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NBL 355: Module 3

Terms in this set (25)

In a noncovalent bond, the atoms do not share electrons. Instead, the atoms are attracted to each other. There are several types of noncovalent bonds/interactions. Noncovalent bonds are weaker bonds than covalent bonds and in aqueous solutions an individual noncovalent bonds can be broken apart (dissociate) fairly easily. The four types of noncovalent bonds are ionic, hydrogen, Van deer Waals, and hydrophobic.

In an ionic bond, a positively charged ion (a cation) is attracted to a negatively charged ion (an anion). Hydrogen bonds form between a hydrogen atom in one polar molecule that is attracted to a more electronegative atom such as oxygen or nitrogen, in another polar molecule. Hydrogen bonds form between water molecules and are found in lots of other polymers in cells, including proteins and DNA. Van der Waals attractions occur for a very short time period when electrons from two atoms are positioned so that the slightly more negative side of one atom attracts the slightly more positive side of another atom. Hydrophobic bonds form between nonpolar molecules, and as we will discuss in the next modules, are in fact driven to form by the nonpolar molecules being repulsed by water.

Noncovalent bonds are much weaker than covalent bonds. However, noncovalent bonds are important because they give water many of its characteristics. And importantly, they allow for the secondary and tertiary structures of proteins and DNA to ensure the packing and three dimensional structure and function of these molecules. Even though individual non-covalent bonds are fairly weak, since a protein (or DNA) contains tens to hundreds to thousands of noncovalent bonds, its three dimensional structure is stable in aqueous solution. Hydrophobic bonds are essential in forming the lipid bilayers in biological membranes, which are essential for cells and signaling.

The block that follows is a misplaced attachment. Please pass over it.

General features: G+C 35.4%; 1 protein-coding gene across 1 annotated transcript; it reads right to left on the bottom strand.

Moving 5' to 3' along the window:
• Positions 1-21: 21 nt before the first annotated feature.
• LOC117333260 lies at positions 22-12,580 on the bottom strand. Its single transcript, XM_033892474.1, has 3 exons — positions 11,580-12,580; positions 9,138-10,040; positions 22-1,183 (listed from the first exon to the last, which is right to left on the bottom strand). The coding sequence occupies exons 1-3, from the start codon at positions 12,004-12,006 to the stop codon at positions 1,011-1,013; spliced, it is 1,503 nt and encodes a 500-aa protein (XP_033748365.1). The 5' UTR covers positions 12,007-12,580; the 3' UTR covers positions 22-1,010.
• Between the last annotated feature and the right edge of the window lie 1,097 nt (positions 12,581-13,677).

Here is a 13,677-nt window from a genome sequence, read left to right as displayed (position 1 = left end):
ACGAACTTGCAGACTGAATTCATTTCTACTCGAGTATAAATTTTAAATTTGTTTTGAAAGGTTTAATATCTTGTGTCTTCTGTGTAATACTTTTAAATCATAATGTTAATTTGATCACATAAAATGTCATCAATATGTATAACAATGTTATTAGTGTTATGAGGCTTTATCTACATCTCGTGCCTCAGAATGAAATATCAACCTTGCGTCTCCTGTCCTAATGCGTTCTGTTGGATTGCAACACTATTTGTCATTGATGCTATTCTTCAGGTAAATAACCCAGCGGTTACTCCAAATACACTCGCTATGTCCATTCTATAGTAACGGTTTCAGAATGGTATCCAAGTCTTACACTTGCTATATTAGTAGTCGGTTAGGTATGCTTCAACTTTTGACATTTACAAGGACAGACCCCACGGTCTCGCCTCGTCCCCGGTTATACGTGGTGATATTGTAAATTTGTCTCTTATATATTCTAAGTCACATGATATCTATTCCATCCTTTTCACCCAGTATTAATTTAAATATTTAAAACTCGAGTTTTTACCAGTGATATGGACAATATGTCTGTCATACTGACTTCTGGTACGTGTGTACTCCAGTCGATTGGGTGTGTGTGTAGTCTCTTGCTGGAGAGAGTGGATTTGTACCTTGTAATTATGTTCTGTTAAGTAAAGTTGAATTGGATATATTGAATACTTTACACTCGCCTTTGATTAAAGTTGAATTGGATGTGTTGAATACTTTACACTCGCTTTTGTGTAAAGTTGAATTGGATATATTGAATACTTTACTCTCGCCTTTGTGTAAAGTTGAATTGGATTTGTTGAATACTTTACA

Glycolysis occurs in the cytoplasm and converts one glucose molecule into two pyruvates, with the net production of two molecules of ATP and two molecules of NADH. Glycolysis does not require oxygen.

Mitochondria involve three processes, called the Krebs cycle (also called the citric acid cycle or TCA cycle), electron transport chain, and oxidative phosphorylation, to produce ATP from pyruvates and NADH. (This is sometimes called cellular respiration or aerobic respiration and depends on oxygen.)

For each glucose, during glycolysis in the cytoplasm, there is initially a net of two ATP molecules, two NADH and two pyruvates produced. From glycolysis, the two pyruvates and two NADH are shuttled into mitochondria where an additional net 30 molecules of ATP are produced. (You don't need to memorize the numbers for this course.) This means that typically, for one molecule of glucose, through glycolysis (anaerobic) and aerobic metabolism in mitochondria the net ATP production is ~32 molecules. Note that although there is a theoretical yield of 38 ATP molecules per glucose during cellular respiration, which is often shown in Biology texts, such conditions are generally not realized because of the cost (use of ATP/energy) of moving pyruvate (from glycolysis), phosphate, and ADP (substrates for ATP synthesis) into the mitochondria.

The glucose-lactate shuttle occurs in astrocytes. Astrocytes (specifically their end feet) take up (transport) glucose (and other nutrients) from the extracellular fluid around the vascular endothelial cells, into the astrocyte cytoplasm. Astrocytes can then release the glucose and other nutrients into the extracellular fluid (ECF). In addition, in the cytoplasm, through the process of glycolysis, in astrocytes the glucose is converted to pyruvate. Then, the pyruvate is converted to lactate by the enzyme lactate dehydrogenase (LDH). That lactate is transported out of the astrocyte and into the ECF around the astrocyte. Lactate in the ECF is taken up by neurons, converted to pyruvate by LDH in the neuron, and then the pyruvate is shuttled into mitochondria where it is used to produce ATP by the Kreb's cycle, electron transport chain and oxidative phosphorylation (aerobic respiration). Note that the interconversion of pyruvate and lactate is an unusual reaction in cells in that the delta G is close to 0, meaning that the reactant and product have very similar energies, and so it is a reversible reaction. The enzyme LDH catalyzes both reactions: pyruvate to lactate and lactate to pyruvate. The neurons, their axons and other glial cells such as oligodendrocytes can take up the glucose and lactate that the astrocytes provide to the ECF.